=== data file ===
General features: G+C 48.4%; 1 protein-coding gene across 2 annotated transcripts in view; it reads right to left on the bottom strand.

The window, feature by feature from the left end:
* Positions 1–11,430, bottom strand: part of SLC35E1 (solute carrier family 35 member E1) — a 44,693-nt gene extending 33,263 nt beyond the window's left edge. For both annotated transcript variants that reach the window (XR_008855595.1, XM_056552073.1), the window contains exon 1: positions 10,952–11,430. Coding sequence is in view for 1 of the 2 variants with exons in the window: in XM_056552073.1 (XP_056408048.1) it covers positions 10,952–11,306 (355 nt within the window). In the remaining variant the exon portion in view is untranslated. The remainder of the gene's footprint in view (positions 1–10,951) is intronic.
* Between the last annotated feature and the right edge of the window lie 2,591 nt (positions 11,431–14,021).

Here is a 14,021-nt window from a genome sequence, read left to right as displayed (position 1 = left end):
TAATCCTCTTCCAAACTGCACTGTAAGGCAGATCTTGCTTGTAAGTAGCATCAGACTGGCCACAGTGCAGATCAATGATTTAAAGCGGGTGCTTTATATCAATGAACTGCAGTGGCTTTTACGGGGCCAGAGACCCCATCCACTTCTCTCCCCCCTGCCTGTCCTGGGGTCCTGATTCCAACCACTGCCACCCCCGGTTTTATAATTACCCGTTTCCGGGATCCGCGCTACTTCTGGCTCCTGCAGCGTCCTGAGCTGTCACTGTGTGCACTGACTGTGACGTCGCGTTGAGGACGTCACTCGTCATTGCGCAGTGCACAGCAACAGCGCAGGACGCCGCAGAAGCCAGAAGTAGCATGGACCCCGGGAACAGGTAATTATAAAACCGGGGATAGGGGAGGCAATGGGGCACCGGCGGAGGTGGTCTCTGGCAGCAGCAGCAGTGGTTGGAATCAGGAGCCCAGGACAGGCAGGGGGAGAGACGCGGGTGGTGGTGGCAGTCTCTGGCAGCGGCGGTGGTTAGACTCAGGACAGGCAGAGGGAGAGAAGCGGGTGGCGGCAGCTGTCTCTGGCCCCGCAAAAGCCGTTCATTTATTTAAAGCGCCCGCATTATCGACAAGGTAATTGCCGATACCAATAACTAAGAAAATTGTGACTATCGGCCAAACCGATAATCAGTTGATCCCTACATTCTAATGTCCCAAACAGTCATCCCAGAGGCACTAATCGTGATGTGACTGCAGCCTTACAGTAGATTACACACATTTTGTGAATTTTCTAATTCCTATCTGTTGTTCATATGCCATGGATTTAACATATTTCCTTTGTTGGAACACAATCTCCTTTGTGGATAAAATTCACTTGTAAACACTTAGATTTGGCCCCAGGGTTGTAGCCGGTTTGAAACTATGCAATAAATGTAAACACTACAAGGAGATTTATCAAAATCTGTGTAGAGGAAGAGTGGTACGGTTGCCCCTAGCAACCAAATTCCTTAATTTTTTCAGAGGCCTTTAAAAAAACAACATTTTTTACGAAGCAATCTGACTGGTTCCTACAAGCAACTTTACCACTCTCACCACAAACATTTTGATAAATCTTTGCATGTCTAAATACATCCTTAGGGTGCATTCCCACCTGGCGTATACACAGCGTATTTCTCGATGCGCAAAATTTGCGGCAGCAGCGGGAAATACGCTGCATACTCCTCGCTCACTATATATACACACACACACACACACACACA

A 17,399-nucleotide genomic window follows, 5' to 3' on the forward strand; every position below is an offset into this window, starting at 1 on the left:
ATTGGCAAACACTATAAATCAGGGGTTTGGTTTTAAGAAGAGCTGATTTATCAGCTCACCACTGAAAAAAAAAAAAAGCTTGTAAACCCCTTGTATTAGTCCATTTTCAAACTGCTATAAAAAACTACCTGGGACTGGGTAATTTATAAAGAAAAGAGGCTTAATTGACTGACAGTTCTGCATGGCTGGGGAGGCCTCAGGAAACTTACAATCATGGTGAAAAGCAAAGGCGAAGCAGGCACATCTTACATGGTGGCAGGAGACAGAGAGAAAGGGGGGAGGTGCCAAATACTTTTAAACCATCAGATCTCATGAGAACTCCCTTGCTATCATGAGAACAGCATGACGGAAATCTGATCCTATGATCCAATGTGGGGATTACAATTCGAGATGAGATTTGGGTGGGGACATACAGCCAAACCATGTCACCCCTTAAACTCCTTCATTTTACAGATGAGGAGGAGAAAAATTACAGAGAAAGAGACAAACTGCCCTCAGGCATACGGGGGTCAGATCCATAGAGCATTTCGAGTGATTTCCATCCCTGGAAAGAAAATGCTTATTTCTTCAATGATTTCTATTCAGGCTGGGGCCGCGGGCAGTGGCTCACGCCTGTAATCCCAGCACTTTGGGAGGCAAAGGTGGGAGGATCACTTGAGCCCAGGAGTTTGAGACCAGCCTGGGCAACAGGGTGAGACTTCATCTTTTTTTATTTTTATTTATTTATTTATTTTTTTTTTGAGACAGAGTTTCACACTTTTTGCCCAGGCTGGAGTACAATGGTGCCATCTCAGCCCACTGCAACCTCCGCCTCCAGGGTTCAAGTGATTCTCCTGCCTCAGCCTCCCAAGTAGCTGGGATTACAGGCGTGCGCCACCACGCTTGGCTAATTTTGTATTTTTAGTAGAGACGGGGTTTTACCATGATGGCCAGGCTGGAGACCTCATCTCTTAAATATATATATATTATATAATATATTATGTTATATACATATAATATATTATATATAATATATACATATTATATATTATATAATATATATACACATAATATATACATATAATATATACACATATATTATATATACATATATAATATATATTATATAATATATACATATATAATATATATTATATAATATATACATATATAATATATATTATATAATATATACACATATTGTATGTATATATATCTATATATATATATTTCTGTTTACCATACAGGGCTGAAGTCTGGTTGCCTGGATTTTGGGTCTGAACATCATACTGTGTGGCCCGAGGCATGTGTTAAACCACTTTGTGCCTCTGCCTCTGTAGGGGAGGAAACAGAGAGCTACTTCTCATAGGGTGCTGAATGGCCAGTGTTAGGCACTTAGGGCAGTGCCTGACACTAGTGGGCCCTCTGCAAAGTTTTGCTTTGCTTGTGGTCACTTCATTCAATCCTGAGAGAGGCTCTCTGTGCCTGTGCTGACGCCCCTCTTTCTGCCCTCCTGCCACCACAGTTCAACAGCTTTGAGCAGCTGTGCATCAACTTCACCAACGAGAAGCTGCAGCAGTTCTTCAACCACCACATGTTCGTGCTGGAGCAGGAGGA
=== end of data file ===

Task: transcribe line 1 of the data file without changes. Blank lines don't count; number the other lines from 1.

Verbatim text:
General features: G+C 48.4%; 1 protein-coding gene across 2 annotated transcripts in view; it reads right to left on the bottom strand.